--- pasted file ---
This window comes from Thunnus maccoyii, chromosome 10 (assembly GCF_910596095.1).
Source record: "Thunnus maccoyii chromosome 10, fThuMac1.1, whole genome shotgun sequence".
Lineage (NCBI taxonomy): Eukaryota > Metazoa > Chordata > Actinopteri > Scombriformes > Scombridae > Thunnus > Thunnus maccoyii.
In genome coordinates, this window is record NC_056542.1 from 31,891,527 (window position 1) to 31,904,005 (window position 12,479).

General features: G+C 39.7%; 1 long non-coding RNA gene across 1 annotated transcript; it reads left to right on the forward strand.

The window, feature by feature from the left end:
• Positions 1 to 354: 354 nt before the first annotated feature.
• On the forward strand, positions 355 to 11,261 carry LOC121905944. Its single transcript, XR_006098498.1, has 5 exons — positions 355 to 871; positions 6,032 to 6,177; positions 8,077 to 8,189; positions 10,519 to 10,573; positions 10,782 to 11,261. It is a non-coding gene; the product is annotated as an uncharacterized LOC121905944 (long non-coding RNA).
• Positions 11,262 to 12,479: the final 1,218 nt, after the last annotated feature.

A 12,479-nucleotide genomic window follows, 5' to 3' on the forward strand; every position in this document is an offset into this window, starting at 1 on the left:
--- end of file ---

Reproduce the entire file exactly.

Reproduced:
This window comes from Thunnus maccoyii, chromosome 10 (assembly GCF_910596095.1).
Source record: "Thunnus maccoyii chromosome 10, fThuMac1.1, whole genome shotgun sequence".
Lineage (NCBI taxonomy): Eukaryota > Metazoa > Chordata > Actinopteri > Scombriformes > Scombridae > Thunnus > Thunnus maccoyii.
In genome coordinates, this window is record NC_056542.1 from 31,891,527 (window position 1) to 31,904,005 (window position 12,479).

General features: G+C 39.7%; 1 long non-coding RNA gene across 1 annotated transcript; it reads left to right on the forward strand.

The window, feature by feature from the left end:
• Positions 1 to 354: 354 nt before the first annotated feature.
• On the forward strand, positions 355 to 11,261 carry LOC121905944. Its single transcript, XR_006098498.1, has 5 exons — positions 355 to 871; positions 6,032 to 6,177; positions 8,077 to 8,189; positions 10,519 to 10,573; positions 10,782 to 11,261. It is a non-coding gene; the product is annotated as an uncharacterized LOC121905944 (long non-coding RNA).
• Positions 11,262 to 12,479: the final 1,218 nt, after the last annotated feature.

A 12,479-nucleotide genomic window follows, 5' to 3' on the forward strand; every position in this document is an offset into this window, starting at 1 on the left: